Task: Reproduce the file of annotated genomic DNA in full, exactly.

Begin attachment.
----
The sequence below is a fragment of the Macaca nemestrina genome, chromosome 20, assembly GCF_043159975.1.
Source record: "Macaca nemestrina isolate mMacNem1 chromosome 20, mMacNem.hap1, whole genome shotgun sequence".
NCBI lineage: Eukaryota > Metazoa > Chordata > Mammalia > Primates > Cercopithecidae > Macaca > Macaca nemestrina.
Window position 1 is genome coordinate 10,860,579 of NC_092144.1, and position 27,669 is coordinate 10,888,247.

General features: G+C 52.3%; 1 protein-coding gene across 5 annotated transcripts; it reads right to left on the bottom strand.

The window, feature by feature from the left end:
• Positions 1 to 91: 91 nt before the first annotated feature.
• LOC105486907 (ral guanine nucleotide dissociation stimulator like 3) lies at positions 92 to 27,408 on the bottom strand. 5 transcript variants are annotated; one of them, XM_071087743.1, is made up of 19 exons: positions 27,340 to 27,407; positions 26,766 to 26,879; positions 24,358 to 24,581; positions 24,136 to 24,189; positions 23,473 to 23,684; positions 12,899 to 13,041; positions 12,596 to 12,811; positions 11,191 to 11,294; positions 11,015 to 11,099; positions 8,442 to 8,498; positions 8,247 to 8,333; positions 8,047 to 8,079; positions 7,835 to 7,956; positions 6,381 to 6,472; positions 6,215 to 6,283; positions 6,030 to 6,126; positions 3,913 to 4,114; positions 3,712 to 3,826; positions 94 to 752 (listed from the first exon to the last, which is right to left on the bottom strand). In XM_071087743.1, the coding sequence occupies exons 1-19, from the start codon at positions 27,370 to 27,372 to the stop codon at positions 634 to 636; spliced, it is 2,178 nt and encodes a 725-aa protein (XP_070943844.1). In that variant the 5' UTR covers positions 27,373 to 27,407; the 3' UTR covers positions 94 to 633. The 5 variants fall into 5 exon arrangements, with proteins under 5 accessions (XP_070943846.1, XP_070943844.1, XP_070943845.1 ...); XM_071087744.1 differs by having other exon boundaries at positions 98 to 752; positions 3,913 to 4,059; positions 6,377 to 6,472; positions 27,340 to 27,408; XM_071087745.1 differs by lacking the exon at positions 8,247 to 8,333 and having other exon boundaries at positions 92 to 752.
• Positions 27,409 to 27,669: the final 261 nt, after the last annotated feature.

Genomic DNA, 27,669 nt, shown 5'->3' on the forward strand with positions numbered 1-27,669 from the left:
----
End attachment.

The sequence below is a fragment of the Macaca nemestrina genome, chromosome 20, assembly GCF_043159975.1.
Source record: "Macaca nemestrina isolate mMacNem1 chromosome 20, mMacNem.hap1, whole genome shotgun sequence".
NCBI lineage: Eukaryota > Metazoa > Chordata > Mammalia > Primates > Cercopithecidae > Macaca > Macaca nemestrina.
Window position 1 is genome coordinate 10,860,579 of NC_092144.1, and position 27,669 is coordinate 10,888,247.

General features: G+C 52.3%; 1 protein-coding gene across 5 annotated transcripts; it reads right to left on the bottom strand.

The window, feature by feature from the left end:
• Positions 1 to 91: 91 nt before the first annotated feature.
• LOC105486907 (ral guanine nucleotide dissociation stimulator like 3) lies at positions 92 to 27,408 on the bottom strand. 5 transcript variants are annotated; one of them, XM_071087743.1, is made up of 19 exons: positions 27,340 to 27,407; positions 26,766 to 26,879; positions 24,358 to 24,581; positions 24,136 to 24,189; positions 23,473 to 23,684; positions 12,899 to 13,041; positions 12,596 to 12,811; positions 11,191 to 11,294; positions 11,015 to 11,099; positions 8,442 to 8,498; positions 8,247 to 8,333; positions 8,047 to 8,079; positions 7,835 to 7,956; positions 6,381 to 6,472; positions 6,215 to 6,283; positions 6,030 to 6,126; positions 3,913 to 4,114; positions 3,712 to 3,826; positions 94 to 752 (listed from the first exon to the last, which is right to left on the bottom strand). In XM_071087743.1, the coding sequence occupies exons 1-19, from the start codon at positions 27,370 to 27,372 to the stop codon at positions 634 to 636; spliced, it is 2,178 nt and encodes a 725-aa protein (XP_070943844.1). In that variant the 5' UTR covers positions 27,373 to 27,407; the 3' UTR covers positions 94 to 633. The 5 variants fall into 5 exon arrangements, with proteins under 5 accessions (XP_070943846.1, XP_070943844.1, XP_070943845.1 ...); XM_071087744.1 differs by having other exon boundaries at positions 98 to 752; positions 3,913 to 4,059; positions 6,377 to 6,472; positions 27,340 to 27,408; XM_071087745.1 differs by lacking the exon at positions 8,247 to 8,333 and having other exon boundaries at positions 92 to 752.
• Positions 27,409 to 27,669: the final 261 nt, after the last annotated feature.

Genomic DNA, 27,669 nt, shown 5'->3' on the forward strand with positions numbered 1-27,669 from the left: